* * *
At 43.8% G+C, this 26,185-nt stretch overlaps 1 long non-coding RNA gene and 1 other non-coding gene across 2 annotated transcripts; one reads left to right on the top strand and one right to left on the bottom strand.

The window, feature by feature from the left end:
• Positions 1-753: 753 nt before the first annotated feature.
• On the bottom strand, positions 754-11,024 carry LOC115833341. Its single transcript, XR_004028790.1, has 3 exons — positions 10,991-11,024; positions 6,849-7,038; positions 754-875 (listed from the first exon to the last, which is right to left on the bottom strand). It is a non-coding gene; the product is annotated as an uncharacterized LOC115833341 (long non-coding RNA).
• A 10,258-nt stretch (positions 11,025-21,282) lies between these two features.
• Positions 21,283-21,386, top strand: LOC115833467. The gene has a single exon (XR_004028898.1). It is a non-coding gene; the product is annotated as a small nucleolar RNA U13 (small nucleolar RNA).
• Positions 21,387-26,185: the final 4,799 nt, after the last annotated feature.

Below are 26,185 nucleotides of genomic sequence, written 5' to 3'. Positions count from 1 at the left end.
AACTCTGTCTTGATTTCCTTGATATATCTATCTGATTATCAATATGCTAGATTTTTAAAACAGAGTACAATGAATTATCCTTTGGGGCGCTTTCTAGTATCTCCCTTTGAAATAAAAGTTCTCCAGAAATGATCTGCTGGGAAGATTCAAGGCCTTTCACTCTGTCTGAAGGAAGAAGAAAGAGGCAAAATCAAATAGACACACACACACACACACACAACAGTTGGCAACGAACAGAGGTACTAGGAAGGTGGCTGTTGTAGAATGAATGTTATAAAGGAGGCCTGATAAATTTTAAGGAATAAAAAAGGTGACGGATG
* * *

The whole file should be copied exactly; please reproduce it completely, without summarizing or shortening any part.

At 43.8% G+C, this 26,185-nt stretch overlaps 1 long non-coding RNA gene and 1 other non-coding gene across 2 annotated transcripts; one reads left to right on the top strand and one right to left on the bottom strand.

The window, feature by feature from the left end:
• Positions 1-753: 753 nt before the first annotated feature.
• On the bottom strand, positions 754-11,024 carry LOC115833341. Its single transcript, XR_004028790.1, has 3 exons — positions 10,991-11,024; positions 6,849-7,038; positions 754-875 (listed from the first exon to the last, which is right to left on the bottom strand). It is a non-coding gene; the product is annotated as an uncharacterized LOC115833341 (long non-coding RNA).
• A 10,258-nt stretch (positions 11,025-21,282) lies between these two features.
• Positions 21,283-21,386, top strand: LOC115833467. The gene has a single exon (XR_004028898.1). It is a non-coding gene; the product is annotated as a small nucleolar RNA U13 (small nucleolar RNA).
• Positions 21,387-26,185: the final 4,799 nt, after the last annotated feature.

Below are 26,185 nucleotides of genomic sequence, written 5' to 3'. Positions count from 1 at the left end.
AACTCTGTCTTGATTTCCTTGATATATCTATCTGATTATCAATATGCTAGATTTTTAAAACAGAGTACAATGAATTATCCTTTGGGGCGCTTTCTAGTATCTCCCTTTGAAATAAAAGTTCTCCAGAAATGATCTGCTGGGAAGATTCAAGGCCTTTCACTCTGTCTGAAGGAAGAAGAAAGAGGCAAAATCAAATAGACACACACACACACACACACAACAGTTGGCAACGAACAGAGGTACTAGGAAGGTGGCTGTTGTAGAATGAATGTTATAAAGGAGGCCTGATAAATTTTAAGGAATAAAAAAGGTGACGGATG